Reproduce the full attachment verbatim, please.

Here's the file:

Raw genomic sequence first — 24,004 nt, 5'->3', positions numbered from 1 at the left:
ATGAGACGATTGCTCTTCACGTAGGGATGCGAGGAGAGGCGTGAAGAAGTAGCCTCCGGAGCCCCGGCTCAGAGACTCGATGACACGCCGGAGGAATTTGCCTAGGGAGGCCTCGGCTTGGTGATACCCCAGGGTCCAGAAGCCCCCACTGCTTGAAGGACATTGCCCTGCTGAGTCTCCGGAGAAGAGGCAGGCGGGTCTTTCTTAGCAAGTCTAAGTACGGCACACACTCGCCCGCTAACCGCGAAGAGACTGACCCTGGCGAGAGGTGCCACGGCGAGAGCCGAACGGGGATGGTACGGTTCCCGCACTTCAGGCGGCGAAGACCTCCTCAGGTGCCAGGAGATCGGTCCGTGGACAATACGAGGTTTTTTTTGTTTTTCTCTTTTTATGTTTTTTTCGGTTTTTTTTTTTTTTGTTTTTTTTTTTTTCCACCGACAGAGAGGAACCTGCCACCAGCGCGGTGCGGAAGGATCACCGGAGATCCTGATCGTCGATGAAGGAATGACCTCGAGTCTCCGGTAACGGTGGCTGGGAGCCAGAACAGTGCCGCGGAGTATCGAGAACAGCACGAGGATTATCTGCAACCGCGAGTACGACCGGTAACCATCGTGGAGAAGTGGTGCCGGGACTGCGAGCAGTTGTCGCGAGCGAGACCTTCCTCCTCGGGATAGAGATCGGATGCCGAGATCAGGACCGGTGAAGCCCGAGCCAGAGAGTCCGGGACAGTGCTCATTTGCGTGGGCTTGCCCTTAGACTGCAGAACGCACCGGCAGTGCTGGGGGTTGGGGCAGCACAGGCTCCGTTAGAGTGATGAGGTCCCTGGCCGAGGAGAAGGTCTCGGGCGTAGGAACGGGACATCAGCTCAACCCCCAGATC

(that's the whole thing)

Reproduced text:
Raw genomic sequence first — 24,004 nt, 5'->3', positions numbered from 1 at the left:
ATGAGACGATTGCTCTTCACGTAGGGATGCGAGGAGAGGCGTGAAGAAGTAGCCTCCGGAGCCCCGGCTCAGAGACTCGATGACACGCCGGAGGAATTTGCCTAGGGAGGCCTCGGCTTGGTGATACCCCAGGGTCCAGAAGCCCCCACTGCTTGAAGGACATTGCCCTGCTGAGTCTCCGGAGAAGAGGCAGGCGGGTCTTTCTTAGCAAGTCTAAGTACGGCACACACTCGCCCGCTAACCGCGAAGAGACTGACCCTGGCGAGAGGTGCCACGGCGAGAGCCGAACGGGGATGGTACGGTTCCCGCACTTCAGGCGGCGAAGACCTCCTCAGGTGCCAGGAGATCGGTCCGTGGACAATACGAGGTTTTTTTTGTTTTTCTCTTTTTATGTTTTTTTCGGTTTTTTTTTTTTTTGTTTTTTTTTTTTTCCACCGACAGAGAGGAACCTGCCACCAGCGCGGTGCGGAAGGATCACCGGAGATCCTGATCGTCGATGAAGGAATGACCTCGAGTCTCCGGTAACGGTGGCTGGGAGCCAGAACAGTGCCGCGGAGTATCGAGAACAGCACGAGGATTATCTGCAACCGCGAGTACGACCGGTAACCATCGTGGAGAAGTGGTGCCGGGACTGCGAGCAGTTGTCGCGAGCGAGACCTTCCTCCTCGGGATAGAGATCGGATGCCGAGATCAGGACCGGTGAAGCCCGAGCCAGAGAGTCCGGGACAGTGCTCATTTGCGTGGGCTTGCCCTTAGACTGCAGAACGCACCGGCAGTGCTGGGGGTTGGGGCAGCACAGGCTCCGTTAGAGTGATGAGGTCCCTGGCCGAGGAGAAGGTCTCGGGCGTAGGAACGGGACATCAGCTCAACCCCCAGATC